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Hash’s Faves: “Forever in My Life”

31 Jul

prince_sign_o_timesThis week’s pick is a funky love song by Prince, “Forever In My Life.” It’s originally from his 1987 album Sign O’ The Times.The album was a quasi concert film, and featured Prince’s band at the time, Prince on lead vocals and guitar (and, one assumes, drums, keyboards and bass); Wendy Melvoin, guitar, percussion and vocals; Lisa Coleman, keyboards, sitar, flute and vocals; Sheila E, drums, percussion and vocals; Dr. Fink, keyboards; Miko Weaver, guitar; Brown Mark, bass; Bobby Z,drums; Eric Leeds, saxophone; Atlanta Bliss, trumpet; and Sheena Easton, Susannah Melvoin and Jill Jones, vocals. The very different, expanded live version here is from the movie Sign O’ The Times and features a slightly different band, adding keyboardist/vocalist Boni Boyer (in a star turn), bassist Levi Seacer and dancer Cat Glover.

I slightly favor the album version; it’s more economical and it’s easier to hear the brilliant background vocal arrangement in the second verse, which, in my opinion, should become standard repertoire for college vocal ensembles attempting to be hip. But the live version has plenty of high points, including the aforementioned Boni Boyer feature (“It’s your house, Boni,” Prince exhorts), the chanted vocals by the audience in the front and back of the song (surely written by and instigated by Prince), the long group vocal vamp out (“Back up offa the mic’s, chil’un!”) and the passionate ad libs in the outro by Prince. It’s all stagecraft at the highest level – the costuming of the band, the band choreography, the preaching. The groove is elegantly simple and supremely funky, but at the heart of everything is a gorgeous melody and lyrics; this is a SONG. The lyrics, perhaps, are slightly disingenuous, given Prince’s reputation as a mack daddy, but who am I to say?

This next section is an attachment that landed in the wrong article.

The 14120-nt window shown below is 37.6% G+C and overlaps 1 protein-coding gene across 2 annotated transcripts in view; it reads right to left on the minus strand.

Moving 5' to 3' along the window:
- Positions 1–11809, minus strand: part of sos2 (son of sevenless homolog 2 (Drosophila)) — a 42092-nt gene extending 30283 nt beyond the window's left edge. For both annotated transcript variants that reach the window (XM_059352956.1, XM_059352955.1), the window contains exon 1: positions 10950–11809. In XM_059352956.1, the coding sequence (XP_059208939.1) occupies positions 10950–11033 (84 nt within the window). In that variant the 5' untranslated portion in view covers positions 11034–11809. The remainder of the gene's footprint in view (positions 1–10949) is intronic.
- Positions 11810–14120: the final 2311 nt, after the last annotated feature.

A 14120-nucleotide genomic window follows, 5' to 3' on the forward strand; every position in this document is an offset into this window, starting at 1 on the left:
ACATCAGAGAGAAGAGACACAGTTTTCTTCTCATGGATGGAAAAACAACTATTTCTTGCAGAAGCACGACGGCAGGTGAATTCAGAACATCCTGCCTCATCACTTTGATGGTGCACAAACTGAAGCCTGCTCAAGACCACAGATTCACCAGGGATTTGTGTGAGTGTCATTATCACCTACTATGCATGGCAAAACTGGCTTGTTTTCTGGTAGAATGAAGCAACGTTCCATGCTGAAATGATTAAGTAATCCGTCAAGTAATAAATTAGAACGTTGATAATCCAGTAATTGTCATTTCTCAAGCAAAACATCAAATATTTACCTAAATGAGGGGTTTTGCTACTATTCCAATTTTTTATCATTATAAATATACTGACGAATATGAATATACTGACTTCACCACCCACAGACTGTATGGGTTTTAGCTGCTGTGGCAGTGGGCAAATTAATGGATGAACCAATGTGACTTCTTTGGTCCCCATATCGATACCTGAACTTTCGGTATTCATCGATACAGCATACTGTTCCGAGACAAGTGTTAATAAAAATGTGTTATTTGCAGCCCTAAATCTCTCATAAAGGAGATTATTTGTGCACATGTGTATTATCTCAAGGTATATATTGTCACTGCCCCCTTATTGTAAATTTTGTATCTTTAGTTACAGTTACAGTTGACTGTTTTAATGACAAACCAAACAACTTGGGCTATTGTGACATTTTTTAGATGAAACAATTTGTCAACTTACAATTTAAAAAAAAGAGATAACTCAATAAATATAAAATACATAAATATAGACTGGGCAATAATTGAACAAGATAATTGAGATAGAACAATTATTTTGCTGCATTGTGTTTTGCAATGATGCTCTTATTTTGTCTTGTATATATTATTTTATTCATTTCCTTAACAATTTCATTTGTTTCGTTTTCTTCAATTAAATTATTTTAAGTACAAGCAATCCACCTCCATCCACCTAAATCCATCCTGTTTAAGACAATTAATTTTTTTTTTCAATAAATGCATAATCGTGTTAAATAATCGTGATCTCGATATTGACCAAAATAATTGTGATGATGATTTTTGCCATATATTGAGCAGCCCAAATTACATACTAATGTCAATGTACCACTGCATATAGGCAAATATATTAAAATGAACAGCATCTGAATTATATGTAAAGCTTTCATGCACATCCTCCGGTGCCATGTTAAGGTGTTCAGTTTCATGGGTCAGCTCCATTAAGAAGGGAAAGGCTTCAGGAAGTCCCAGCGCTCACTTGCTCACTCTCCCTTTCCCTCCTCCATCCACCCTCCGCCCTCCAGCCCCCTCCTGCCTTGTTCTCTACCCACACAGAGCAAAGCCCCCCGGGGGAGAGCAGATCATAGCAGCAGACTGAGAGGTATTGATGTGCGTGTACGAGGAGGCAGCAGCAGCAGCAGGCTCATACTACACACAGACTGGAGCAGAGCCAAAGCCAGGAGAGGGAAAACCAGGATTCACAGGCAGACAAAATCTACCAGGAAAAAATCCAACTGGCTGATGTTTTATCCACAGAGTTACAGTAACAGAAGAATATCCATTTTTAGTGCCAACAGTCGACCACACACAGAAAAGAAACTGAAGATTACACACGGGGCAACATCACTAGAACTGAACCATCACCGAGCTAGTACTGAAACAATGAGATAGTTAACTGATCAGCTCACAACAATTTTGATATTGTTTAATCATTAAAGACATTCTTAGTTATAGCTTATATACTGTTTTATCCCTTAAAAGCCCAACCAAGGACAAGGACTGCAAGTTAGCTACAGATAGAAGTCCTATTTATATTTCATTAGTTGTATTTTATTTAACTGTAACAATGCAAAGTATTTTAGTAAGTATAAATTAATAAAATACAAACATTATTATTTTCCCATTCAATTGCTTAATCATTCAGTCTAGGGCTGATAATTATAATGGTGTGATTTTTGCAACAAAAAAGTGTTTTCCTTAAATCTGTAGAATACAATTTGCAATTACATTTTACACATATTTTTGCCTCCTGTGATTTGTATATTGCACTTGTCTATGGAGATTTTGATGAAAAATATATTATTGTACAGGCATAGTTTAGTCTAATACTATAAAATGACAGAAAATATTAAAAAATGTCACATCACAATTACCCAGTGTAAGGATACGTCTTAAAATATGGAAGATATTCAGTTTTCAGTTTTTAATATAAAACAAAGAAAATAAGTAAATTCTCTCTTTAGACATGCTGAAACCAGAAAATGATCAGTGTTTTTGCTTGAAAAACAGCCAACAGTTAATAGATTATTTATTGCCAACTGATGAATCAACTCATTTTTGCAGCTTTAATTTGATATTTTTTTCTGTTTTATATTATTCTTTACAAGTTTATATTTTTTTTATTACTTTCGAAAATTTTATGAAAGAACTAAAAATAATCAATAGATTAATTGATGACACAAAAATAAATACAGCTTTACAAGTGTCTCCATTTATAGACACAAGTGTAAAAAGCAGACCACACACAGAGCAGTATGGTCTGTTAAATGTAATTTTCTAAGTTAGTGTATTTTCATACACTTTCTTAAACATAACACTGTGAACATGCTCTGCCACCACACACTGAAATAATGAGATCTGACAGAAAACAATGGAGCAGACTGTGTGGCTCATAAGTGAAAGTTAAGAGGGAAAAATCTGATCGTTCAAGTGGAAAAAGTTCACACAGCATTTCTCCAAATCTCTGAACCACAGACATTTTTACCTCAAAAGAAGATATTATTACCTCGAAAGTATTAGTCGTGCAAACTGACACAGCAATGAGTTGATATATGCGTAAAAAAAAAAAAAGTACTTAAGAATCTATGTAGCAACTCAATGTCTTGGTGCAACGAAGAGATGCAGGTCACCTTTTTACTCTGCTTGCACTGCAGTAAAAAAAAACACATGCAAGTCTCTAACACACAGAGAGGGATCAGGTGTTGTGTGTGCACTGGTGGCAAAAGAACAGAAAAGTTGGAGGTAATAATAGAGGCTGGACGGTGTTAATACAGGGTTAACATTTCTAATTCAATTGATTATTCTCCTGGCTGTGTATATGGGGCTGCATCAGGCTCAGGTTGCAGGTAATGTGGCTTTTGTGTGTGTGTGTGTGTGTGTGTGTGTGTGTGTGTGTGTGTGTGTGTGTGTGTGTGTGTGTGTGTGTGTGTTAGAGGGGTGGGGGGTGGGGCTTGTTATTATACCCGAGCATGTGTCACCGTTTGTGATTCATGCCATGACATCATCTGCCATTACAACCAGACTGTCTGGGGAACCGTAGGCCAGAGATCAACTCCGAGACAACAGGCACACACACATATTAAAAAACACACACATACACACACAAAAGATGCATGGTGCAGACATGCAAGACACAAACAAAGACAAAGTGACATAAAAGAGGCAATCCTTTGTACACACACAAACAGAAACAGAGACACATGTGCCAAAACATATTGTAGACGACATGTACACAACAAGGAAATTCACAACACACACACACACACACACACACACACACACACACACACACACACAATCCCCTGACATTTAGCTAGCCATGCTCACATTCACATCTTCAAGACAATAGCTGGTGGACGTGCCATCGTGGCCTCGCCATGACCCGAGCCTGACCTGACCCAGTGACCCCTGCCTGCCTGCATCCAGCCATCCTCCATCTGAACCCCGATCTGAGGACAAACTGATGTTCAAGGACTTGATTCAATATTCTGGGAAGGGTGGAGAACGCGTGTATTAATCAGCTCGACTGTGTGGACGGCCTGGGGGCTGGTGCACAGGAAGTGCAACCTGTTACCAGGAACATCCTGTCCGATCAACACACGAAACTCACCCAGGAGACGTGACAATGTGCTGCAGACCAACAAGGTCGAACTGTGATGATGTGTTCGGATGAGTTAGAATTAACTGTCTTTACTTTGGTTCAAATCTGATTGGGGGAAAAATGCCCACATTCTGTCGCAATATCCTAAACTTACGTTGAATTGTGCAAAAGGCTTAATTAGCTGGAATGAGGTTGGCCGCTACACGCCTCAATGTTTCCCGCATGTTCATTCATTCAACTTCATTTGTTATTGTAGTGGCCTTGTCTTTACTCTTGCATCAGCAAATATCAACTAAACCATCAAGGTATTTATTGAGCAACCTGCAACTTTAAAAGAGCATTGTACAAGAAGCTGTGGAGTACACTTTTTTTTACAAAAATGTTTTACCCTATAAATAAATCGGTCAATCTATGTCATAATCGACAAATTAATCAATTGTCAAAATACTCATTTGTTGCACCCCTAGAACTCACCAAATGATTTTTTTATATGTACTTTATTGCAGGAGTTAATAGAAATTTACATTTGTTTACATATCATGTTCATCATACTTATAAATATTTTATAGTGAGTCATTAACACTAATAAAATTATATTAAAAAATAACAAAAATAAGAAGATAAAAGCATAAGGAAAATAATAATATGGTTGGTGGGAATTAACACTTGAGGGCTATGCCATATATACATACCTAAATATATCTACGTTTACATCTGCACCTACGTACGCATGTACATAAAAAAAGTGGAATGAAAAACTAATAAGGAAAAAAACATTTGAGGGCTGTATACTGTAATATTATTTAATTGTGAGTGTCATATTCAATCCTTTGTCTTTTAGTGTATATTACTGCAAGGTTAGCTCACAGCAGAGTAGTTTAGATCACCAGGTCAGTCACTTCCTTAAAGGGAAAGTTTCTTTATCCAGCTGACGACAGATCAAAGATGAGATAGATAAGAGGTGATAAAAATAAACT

You can listen to the CD version here:

Steve Hashimoto

This post is reprinted from News From The Trenches, a weekly newsletter of commentary from the viewpoint of a working musician published by Chicago bassist Steve Hashimoto. If you’d like to start receiving it, just let him know by emailing him at


Steve Hashimoto

Hash’s Faves: “Seven Come Eleven”

10 Jul

Charlie-Christian-solosThis week’s pick is one of the tunes that was on that reel-to-reel bootleg that introduced me to jazz; “Seven Come Eleven,” by Charlie Christian, with the Benny Goodman Sextet, Benny on clarinet, Christian on guitar, Lionel Hampton on vibes, Fletcher Henderson on piano, Artie Bernstein on bass and Nick Fatool on drums.

Even at this late date I think it’s impossible to overstate Christian’s impact. He was one of those rare players that completely revolutionized his instrument, like Louis Armstrong, Jimmy Blanton, Charlie Parker, Max Roach, Bill Evans, John Coltrane, Jaco Pastorius or Buddy Emmons. Certainly there had been guitarists who played single-note lines, and Christian wasn’t the first to amplify his guitar, but Charlie’s melodic and rhythmic vocabulary was unprecedented. This may be a bit of a stretch, but I hear similarities between him and Ornette Coleman; both came out of the Southwest, and there’s a certain stringent, desert-like aridity to their lines.

I also think that at this late date in jazz history it’s easy to forget what a great player Goodman was. I think he suffers from what I think of as the Miles Davis syndrome, in that people (well, us musicians, anyway) automatically think of his terrible reputation as a person and turn our minds off when we hear his playing. But, you know, the cat could play, and another extremely important thing to remember is that, even though he sometimes treated the black members of his bands badly he was among the first white bandleaders to hire black musicians, and he was certainly the leader with the highest visibility (Jimmy Durante was actually the first).

Producer John Hammond, one of music’s great talent scouts, learned about Christian through the pianist Mary Lou Williams, and recommended him to Goodman. His tenure with Goodman thrust him into the spotlight; his recordings with Goodman have been the Holy Grail for jazz guitarists since their creation. Sometime in the early 1940’s he started making the jam sessions at Minton’s Playhouse in New York city, and he’s credited as being one of the inventors of bebop; indeed, the term itself is thought to be Christian’s description of his playing style.